Decrypted from the usual dense stream of information out of the West Coast, are a couple of signs that the once seemingly indestructible pedestal built by the tech giants is starting to look a little tatty.
To understand why, it is important to first outline the context.
In an era where both entrepreneurialism and technology are idolised, the Valley’s tech giants have been able to dictate the corporate reputation game.
Google is able to 'nice' its way through controversies, Apple famously tells rather than listens, and even Uber's never-ending stream of issues at a senior level didn't put an anchor on growth.
Finally, however, it seems Facebook may have taken one too many bullets to its brand.
Were it only the (admittedly very damaging) Cambridge Analytica scandal and last week's maximum ICO fine, the company may have been able to hunker down in its shiny new Menlo Park cafeteria and wait out the storm.
However, the Lilliputian grappling hooks of numerous privacy, tax, inappropriate content and psychological wellbeing issues – topped off with the hacking of 30m people – may have finally dragged this giant to the dirt.
So back to the flares, what evidence is there that the influence dynamic is shifting?
The clues are in the hiring of Nick Clegg and the rumoured desire to buy a prominent cybersecurity company.
The Lilliputian grappling hooks of numerous privacy, tax, inappropriate content and psychological wellbeing issues – topped off with the hacking of 30m people – may have finally dragged this giant to the dirt.Cordelia Meacher, managing director of FieldHouse Associates
This points towards a strategy to acquire assets with a pre-existing reputation, something which tech giants typically believe in creating themselves; whether purposely or as a halo effect of other initiatives.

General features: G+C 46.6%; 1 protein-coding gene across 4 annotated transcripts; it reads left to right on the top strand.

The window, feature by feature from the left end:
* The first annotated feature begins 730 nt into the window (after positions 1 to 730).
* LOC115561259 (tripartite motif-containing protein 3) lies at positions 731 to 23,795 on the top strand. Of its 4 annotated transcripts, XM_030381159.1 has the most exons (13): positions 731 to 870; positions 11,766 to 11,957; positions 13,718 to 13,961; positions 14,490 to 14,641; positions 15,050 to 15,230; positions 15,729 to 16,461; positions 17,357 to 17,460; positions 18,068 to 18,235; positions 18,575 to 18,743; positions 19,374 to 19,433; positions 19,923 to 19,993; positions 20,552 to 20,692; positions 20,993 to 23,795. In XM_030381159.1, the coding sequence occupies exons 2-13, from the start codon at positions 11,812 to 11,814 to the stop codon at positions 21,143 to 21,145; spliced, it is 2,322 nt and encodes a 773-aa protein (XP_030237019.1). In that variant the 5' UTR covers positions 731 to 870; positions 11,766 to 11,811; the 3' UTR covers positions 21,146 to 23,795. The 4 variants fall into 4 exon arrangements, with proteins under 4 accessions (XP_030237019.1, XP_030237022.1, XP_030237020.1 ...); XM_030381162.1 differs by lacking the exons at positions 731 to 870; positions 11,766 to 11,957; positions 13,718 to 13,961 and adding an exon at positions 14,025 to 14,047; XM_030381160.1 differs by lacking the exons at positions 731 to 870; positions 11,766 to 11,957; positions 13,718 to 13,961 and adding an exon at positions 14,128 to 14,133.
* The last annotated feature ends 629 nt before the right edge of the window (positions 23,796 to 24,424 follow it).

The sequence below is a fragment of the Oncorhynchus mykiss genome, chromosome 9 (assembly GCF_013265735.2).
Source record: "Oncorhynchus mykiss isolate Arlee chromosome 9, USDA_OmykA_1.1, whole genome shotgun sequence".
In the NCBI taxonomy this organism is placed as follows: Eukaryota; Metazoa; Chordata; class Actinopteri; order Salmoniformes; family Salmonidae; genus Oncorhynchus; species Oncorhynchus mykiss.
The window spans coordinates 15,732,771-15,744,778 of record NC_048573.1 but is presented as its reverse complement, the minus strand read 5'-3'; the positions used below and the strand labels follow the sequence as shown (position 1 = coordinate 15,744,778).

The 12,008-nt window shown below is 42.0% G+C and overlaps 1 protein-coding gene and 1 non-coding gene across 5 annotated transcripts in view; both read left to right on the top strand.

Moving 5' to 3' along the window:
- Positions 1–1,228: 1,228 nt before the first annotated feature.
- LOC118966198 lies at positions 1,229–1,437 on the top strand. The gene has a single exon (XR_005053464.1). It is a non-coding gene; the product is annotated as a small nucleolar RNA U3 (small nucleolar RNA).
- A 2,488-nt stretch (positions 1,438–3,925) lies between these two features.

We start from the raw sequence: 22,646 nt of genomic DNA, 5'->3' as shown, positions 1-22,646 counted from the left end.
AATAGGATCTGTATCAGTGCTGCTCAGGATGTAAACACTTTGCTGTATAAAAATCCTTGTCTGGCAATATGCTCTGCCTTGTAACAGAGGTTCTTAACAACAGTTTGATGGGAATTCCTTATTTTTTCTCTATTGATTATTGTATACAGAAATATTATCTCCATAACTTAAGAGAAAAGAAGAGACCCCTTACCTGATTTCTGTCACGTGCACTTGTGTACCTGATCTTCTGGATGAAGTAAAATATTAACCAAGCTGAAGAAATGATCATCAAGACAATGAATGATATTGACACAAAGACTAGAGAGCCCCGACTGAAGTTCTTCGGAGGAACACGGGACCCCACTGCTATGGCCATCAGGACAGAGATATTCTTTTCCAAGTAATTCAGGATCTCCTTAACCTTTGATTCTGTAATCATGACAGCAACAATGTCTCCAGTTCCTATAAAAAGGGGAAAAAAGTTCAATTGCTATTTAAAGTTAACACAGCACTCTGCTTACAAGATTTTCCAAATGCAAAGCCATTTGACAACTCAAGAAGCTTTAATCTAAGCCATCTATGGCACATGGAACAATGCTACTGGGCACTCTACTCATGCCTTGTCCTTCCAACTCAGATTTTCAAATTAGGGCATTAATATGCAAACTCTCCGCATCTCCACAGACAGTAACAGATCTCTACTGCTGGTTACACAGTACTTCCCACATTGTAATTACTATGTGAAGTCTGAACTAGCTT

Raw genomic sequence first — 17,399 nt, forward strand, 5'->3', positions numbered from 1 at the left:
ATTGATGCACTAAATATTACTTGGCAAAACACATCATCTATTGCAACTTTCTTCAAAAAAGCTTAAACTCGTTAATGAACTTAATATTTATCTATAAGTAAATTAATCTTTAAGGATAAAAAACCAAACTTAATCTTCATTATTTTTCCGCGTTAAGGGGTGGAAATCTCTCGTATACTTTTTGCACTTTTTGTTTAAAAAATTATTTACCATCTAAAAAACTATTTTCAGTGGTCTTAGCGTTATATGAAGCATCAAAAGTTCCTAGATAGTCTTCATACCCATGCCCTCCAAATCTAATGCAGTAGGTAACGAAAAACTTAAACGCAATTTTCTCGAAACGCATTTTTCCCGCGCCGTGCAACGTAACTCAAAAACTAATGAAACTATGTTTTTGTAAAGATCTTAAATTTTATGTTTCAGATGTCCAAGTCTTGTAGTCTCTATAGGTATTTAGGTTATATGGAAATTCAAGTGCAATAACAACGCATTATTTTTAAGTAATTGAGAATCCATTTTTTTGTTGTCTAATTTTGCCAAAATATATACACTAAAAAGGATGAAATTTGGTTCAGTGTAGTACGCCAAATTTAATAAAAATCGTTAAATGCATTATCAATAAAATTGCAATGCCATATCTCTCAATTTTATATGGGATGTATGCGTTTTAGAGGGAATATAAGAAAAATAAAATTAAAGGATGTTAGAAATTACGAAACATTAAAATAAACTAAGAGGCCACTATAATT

Both have something Facebook is signalling it desperately needs at the moment.
Nick Clegg, a ready-to-deploy pre-pack of liberalism and democracy, is a cleansing counterpoint to the tarnish of election scandals.
The timing of any high-profile cyber security acquisition so soon after a huge breach speaks for itself, the company is buying the reputational assets it needs.
Is this a sign the magnetism tech giants have enjoyed for so long has reached a high-water mark, or is it a temporary phenomenon? Only time will tell.
It will be interesting to see if this is contained to Facebook, or whether others will suffer.
Watch out for spending sprees on reputational assets.
CSR may also take increased focus in brand communication terms, as may a public switch towards ‘tech for good’ initiatives.
With Facebook quietly smouldering, tech giants need to tread carefully to avoid flash points.
Under the accumulated gaze of a world disenfranchised with utopian promises of tech companies, this may not be easy.
The most important thing to do will be to first acknowledge that this power shift is underway and adapt their communications strategy appropriately.
There is also a lot to be said for falling back to their founding principles of honesty and transparency, something all too easy to forget in the wild ride to the peak of the tech industry.
Cordelia Meacher is managing director of FieldHouse Associates